Health concerns sway judge - Thomas schedules another hearing on grass burning after listening to testimony 

Staff writer - Coeur D'Alene Pres

COEUR d'ALENE -- The days of field burning in North Idaho may be numbered -- at four or fewer.

District Judge Thomas Mitchell said Friday he is swayed more by health concerns of the opponents of field burning than the economic concerns of the farmers.

Although he wasn't ready to issue a temporary restraining order to prohibit the late-summer practice after a daylong hearing, he scheduled another hearing for Thursday to hear further arguments on a permanent injunction pending the outcome of a class-action lawsuit.

"I can't imagine anything more irreparable than death or loss of some part of life," Mitchell said. "I find that to have been proven."

Trina Heisel of Post Falls was among witnesses who testified that effects of field smoke can be life-threatening. She told the judge she has to flee the area with her daughter Alex for four to six weeks every summer because field smoke exacerbates the girl's cystic fibrosis and asthma.

"It has affected Alex's health in a large way," Heisel said. "It has taken years off her life."

But Mitchell said he wants to be sure that farmers aren't exempt from the underlying civil suit before he decides on an injunction.

Friday's ruling wasn't what either side had asked for, but field burning opponents came away from the hearing more hopeful than in previous unsuccessful legal maneuvers.

Laura Fowler of Post Falls, mother of an asthmatic 12-year-old girl affected by the smoke, was somewhat relieved with the ruling.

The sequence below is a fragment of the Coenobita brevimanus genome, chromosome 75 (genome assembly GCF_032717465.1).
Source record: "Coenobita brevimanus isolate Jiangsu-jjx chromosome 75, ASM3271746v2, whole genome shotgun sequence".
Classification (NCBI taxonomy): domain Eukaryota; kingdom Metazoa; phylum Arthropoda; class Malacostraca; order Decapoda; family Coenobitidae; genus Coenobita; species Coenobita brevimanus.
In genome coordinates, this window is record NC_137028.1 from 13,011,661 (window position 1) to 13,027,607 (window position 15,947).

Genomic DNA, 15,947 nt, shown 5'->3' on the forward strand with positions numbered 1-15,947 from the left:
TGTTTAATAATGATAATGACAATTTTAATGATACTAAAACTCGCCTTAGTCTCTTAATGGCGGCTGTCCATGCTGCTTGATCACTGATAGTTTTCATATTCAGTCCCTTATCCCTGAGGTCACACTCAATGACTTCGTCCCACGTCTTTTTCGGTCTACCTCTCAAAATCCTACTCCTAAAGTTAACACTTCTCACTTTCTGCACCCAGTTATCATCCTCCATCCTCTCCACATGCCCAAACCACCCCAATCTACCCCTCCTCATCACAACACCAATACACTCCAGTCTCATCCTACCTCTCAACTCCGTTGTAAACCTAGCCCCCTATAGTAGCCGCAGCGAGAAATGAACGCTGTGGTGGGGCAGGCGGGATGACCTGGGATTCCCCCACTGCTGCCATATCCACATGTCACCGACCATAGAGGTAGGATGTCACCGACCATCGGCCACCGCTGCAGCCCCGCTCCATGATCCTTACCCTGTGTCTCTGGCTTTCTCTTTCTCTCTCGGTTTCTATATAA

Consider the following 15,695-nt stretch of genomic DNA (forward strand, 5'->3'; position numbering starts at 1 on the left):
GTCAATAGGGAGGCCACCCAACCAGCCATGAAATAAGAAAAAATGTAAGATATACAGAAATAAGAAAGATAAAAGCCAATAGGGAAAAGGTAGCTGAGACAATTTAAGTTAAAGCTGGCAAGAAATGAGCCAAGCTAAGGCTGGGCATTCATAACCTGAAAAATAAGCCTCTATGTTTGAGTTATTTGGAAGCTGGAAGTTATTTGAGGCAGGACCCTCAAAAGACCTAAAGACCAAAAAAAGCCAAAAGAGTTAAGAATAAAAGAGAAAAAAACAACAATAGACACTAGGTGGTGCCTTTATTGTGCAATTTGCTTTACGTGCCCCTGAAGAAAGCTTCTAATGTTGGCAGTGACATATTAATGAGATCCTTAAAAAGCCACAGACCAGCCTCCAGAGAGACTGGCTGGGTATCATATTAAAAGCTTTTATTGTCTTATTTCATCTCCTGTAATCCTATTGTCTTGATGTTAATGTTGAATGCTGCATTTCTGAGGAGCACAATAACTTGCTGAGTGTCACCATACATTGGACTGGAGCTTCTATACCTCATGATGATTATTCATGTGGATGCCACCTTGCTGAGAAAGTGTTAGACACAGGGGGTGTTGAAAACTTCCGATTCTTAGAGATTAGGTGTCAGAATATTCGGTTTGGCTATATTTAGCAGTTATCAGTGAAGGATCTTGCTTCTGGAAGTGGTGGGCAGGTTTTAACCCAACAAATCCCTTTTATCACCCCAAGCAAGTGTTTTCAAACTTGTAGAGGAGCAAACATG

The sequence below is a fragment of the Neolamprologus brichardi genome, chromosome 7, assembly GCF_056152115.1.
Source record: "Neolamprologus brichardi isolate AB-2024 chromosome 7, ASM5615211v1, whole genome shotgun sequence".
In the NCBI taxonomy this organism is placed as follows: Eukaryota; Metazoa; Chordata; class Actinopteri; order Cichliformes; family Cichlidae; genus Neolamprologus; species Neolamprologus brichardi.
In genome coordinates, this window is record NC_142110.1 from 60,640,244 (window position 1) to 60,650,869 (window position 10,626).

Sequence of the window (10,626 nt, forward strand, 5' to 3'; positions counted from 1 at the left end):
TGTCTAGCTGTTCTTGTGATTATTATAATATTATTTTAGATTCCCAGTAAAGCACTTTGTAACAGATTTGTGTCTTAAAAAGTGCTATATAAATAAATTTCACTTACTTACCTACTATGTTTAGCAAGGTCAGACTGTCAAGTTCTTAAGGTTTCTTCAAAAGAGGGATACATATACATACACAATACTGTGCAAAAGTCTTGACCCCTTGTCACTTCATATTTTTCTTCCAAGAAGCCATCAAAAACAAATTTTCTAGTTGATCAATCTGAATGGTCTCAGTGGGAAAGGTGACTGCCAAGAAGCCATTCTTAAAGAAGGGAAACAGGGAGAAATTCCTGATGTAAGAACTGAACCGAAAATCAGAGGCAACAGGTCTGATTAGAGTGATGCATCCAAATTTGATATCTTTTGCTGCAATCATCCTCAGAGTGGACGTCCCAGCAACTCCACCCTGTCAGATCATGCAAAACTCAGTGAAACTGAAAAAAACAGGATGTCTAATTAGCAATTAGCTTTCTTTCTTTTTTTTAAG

"I feel we have another shot," she said. "We have someone who is going to listen to us."

Still, she said she wasn't looking forward to telling her daughter Kaylee that farmers might begin burning fields on Monday.

"The judge made a clear statement that when you have to weigh human life and economic harm, the balance falls in favor of human life," said Patti Gora, executive director of Safe Air for Everyone. "We've been wanting to hear that for a long time. It's very gratifying."

A similar lawsuit filed by SAFE in federal court was dismissed July 19.

"This is as far as they've ever gotten," said Seattle class-action lawyer Steve Berman as he left the courtroom. "The judge was siding with us factually. The question is: Do farmers have legal immunity?"

Berman is representing several plaintiffs with breathing difficulties. He presented arguments citing nuisance and trespass laws.

But attorneys for the farmers contend the state's "Right to Farm Act" says farmers can't be sued if they practice within state and federal clean air laws.

"This is an issue for the Legislature, not the courts," said farmers' attorney Michael McNichols. "The only Idaho law available says smoke is not a nuisance."

Wayne Meyer, a Rathdrum farmer and state representative, was the last witness called in the full court day.

He said he will be out of the bluegrass business if he can't burn his fields this year.
Without burning, fields have to be replanted every three or four years to keep crop yields up.

"Most of my fields are old. I don't have any new fields," he said.

Meyer said he thought the smoke was more of an inconvenience than a health threat.
"If my daughter had cystic fibrosis, I would take her somewhere else," he said.

Judge Mitchell rejected Meyer's testimony on health.

"I find his opinions false, based on self interest, arrogant and insensitive," Mitchell said.

Meantime, if weather conditions allow, farmers can get up to four burning days in by Thursday.

Under a new Smoke Management Program, burning decisions will be made at the state level by the Idaho Department of Agriculture, but field burning coordinators on the ground will have the final word on whether to burn.

Farmers burn their fields to promote the next year's crop yield and to rid fields of pests and disease.

Farmers burned 7,000 acres last year in the Rathdrum Prairie and more than 30,000 acres on the Coeur d'Alene Indian Reservation.

Mike McLean can be reached at 664-8176, ext. 2011, or by e-mail at

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